Maximise your running mojo - Women's Running

Maximise your running mojo

Author: Women's Running Magazine

Read Time:   |  July 3, 2014

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Chrissie Wellington is a four-time Ironman Triathlon World Champion and wrote in the September issue of Women’s Running Magazine that ‘Of all the body parts we train, none is more important than the head.’ Here, she writes an exclusive crib-sheet for maximising your running mojo. But remember, this is no ‘cheat-sheet’ but a guide that will work best as part of a consistent training plan.

Have a clear, realistic, yet ambitious goal

a)    It should be written on a piece of paper and posted somewhere visible.

b)    YOU must be passionate, excited and energised about the run related goal and the reasons behind it – rather than simply doing something because you feel you

c)    When your motivation wanes keep the goal and the rationale at the fore of your mind and know that each session is a step closer to achieving it.

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Create a strategy/practical plan

a)    Give direction, structure and help prevent procrastination

b)    Realistic and tailored to you and your life

c)    It should not only include the run sessions themselves, but all aspects of “training” – including rest and recovery.

d)    Although consistency is key, it is also important to inject different workouts/equipment into your routine every once in a while. It keeps you physically and mentally fresh and stops you getting stuck in a routine rut – one of the causes of mojo misfiring.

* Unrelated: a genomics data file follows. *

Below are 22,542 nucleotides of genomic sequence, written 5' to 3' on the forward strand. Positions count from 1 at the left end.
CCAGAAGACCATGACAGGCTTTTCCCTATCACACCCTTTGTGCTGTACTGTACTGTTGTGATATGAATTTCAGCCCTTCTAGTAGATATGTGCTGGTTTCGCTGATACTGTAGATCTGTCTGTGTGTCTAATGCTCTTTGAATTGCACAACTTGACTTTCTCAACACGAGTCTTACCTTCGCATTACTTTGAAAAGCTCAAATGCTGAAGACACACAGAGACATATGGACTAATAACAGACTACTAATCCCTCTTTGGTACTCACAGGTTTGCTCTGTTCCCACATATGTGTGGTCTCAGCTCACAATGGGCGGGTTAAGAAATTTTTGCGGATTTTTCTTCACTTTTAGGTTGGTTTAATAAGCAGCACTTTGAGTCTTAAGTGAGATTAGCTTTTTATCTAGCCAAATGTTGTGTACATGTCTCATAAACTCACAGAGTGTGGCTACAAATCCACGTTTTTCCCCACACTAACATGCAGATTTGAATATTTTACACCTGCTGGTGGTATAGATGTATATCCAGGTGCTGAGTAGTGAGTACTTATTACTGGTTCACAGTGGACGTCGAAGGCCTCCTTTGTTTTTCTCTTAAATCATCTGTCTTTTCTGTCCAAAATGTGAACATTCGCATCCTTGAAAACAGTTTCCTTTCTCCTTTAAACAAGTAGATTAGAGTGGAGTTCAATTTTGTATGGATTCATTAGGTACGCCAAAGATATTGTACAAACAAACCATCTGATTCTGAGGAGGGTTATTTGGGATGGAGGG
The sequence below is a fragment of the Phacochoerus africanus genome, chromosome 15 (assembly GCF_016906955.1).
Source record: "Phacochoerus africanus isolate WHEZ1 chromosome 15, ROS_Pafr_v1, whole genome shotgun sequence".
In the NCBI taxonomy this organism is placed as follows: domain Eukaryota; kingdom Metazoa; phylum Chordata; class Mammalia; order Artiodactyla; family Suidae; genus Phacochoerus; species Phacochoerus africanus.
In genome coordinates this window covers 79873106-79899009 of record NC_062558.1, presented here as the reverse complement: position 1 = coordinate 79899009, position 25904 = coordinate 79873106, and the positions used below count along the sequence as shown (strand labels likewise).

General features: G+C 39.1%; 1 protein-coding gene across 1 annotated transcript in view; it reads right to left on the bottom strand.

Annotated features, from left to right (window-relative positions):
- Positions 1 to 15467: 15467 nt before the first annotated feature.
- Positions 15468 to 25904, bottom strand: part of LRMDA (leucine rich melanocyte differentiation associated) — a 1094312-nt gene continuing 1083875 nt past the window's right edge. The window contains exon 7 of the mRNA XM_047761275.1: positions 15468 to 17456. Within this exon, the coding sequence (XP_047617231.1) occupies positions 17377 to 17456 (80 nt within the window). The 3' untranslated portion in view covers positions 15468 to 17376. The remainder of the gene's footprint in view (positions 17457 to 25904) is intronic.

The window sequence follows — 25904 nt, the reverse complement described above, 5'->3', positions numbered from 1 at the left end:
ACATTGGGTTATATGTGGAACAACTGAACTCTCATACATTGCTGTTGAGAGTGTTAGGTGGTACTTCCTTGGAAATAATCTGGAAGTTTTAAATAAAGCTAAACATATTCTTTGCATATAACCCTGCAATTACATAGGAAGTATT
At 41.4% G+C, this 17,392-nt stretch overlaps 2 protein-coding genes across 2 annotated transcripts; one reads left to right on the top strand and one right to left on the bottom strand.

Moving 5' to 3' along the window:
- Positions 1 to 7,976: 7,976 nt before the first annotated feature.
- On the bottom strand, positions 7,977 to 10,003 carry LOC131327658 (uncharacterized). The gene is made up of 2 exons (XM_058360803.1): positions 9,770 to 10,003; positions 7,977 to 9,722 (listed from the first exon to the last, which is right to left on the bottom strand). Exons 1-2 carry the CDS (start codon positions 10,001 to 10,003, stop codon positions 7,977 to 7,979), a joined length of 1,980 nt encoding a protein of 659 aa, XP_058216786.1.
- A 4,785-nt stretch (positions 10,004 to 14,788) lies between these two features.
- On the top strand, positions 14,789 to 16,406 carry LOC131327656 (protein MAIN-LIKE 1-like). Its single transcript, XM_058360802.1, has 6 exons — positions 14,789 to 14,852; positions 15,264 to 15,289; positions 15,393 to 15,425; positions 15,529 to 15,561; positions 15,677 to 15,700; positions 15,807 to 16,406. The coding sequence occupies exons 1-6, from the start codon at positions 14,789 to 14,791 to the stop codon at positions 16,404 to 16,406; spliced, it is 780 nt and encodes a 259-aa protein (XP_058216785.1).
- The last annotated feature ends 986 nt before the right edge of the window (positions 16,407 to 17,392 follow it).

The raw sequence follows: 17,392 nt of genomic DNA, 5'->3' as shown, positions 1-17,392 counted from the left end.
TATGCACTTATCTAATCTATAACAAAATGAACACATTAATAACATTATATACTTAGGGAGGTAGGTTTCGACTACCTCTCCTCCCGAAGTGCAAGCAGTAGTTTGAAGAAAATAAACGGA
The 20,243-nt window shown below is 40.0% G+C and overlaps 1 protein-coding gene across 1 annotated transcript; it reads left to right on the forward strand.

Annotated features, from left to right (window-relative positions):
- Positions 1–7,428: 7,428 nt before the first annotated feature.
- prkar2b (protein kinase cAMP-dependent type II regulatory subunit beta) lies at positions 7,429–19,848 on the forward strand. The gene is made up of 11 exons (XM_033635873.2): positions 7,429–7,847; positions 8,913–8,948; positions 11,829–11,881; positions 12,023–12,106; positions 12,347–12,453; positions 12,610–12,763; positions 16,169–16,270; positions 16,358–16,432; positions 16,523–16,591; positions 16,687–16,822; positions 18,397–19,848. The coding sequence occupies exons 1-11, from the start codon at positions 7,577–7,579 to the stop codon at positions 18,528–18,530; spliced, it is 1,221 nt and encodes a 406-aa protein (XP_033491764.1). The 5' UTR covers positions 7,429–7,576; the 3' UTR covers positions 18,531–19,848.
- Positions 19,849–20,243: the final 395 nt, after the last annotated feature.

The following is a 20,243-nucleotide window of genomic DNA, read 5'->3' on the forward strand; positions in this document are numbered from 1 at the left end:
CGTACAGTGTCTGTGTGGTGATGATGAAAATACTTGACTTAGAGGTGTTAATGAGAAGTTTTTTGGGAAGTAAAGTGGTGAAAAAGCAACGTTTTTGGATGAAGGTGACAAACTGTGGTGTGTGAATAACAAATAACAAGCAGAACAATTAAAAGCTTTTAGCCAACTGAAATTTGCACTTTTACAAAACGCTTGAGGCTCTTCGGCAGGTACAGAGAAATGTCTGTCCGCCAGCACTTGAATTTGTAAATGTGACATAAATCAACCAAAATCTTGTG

e)    Physical injury can make you mentally stronger. It may not seem like a step towards your goal, but believe me, I know from experience, that it is.

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Create an environment that supports this plan

a)    Find a gym, run track, trail that is convenient (and financially affordable) in the long term. The good thing is that running is free, once you have the minimal kit you need.

Set smaller tasks or stepping-stone goals

a)    Makethelarge/longer-term run goal seem less overwhelming, and ensure that you can enjoy the journey with successes along the way.

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Keep a log of your workouts

a)    Make sure you highlight any accomplishments and successes

b)    Note how they make you feel and then celebrate getting up and over these little milestones

Sometimes we need others to help motivate, guide and encourage us

a)    This could be a coach who develops your programme; a training partner; your spouse and children who can set up ‘aid stations’ during a long run (or simply push you out of the door!); a local sports club/group or even online forums

b)    Extrinsic motivation can also come from making your intentions public

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Train the brain

a)    Mental capabilities and strength to overcome mojo malaise

b)    First, you need to build your confidence so that you truly believe that you are capable of achieving your goal

c)    Recognize negative self-talk and consciously replace those thoughts with positive affirmations

d)    Have a mantra to repeat ad infinitum. Mine is ‘Never Ever Give Up’. I even write it on my race wrist-band and my water bottles.

e)    Spend time on visualization

  • Picture yourself training and racing. Imagine yourself as being strong, confident, and successful
  • Imagine how it will feel to cross the line, hear the roar of the crowds, fall into the arms of your loved one and taste of the huge post-race burger.

Like this article? It appears in the SEPTEMBER issue of Women’s Running Magazine. Subscribe here to get the FIRST FIVE ISSUES FOR £5 and read exclusive features, tips and plans before anyone else!

 

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